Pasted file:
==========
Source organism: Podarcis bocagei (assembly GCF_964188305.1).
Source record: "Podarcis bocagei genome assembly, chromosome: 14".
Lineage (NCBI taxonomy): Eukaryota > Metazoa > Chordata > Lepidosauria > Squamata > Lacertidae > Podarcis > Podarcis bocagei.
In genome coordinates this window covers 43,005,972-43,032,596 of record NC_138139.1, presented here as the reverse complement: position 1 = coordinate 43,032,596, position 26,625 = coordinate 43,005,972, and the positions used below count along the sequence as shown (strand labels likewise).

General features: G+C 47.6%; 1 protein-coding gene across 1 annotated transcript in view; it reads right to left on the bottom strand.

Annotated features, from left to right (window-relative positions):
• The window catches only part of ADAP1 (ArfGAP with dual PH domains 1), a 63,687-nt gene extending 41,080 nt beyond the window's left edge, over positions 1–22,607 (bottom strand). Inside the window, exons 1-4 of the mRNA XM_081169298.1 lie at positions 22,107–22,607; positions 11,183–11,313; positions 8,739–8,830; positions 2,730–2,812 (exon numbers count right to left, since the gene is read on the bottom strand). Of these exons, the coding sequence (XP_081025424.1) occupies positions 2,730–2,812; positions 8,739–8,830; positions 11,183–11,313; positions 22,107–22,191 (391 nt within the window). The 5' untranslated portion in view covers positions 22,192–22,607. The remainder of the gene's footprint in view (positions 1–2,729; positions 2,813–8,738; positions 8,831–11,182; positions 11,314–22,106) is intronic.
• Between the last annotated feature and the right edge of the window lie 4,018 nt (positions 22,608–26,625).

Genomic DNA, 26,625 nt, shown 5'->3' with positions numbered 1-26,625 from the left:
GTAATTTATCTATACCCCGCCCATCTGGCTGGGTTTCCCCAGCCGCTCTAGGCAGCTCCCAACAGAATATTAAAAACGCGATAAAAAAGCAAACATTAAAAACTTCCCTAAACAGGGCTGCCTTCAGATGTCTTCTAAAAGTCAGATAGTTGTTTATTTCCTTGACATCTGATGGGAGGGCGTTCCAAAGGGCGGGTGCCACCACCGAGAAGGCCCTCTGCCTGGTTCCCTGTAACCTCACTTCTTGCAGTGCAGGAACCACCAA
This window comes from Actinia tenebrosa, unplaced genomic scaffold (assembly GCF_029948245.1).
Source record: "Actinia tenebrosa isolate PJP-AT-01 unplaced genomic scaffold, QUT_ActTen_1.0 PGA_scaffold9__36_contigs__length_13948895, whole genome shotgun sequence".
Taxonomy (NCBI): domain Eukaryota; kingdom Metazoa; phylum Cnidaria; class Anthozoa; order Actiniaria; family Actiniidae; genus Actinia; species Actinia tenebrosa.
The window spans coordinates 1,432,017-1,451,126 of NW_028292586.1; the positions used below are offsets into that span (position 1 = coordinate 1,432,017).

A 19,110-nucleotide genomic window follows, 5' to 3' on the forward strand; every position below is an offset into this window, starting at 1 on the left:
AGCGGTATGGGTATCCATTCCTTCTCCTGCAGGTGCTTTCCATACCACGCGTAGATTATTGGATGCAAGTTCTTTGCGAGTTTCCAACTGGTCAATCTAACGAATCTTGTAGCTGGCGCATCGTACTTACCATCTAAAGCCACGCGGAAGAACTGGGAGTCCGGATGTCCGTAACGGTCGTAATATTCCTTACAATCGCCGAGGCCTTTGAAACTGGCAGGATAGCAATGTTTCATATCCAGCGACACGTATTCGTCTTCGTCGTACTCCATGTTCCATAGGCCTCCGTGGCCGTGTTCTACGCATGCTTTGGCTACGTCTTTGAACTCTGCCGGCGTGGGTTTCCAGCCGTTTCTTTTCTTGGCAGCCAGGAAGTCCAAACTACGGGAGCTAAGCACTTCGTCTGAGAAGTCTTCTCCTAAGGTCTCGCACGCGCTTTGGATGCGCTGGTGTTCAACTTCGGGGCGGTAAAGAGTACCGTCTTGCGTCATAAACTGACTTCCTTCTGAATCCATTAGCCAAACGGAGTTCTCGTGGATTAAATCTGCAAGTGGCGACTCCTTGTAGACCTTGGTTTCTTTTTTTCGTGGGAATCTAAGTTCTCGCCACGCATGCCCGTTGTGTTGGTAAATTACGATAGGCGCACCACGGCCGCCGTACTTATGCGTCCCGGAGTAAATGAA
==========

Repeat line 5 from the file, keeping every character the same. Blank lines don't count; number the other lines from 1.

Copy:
General features: G+C 47.6%; 1 protein-coding gene across 1 annotated transcript in view; it reads right to left on the bottom strand.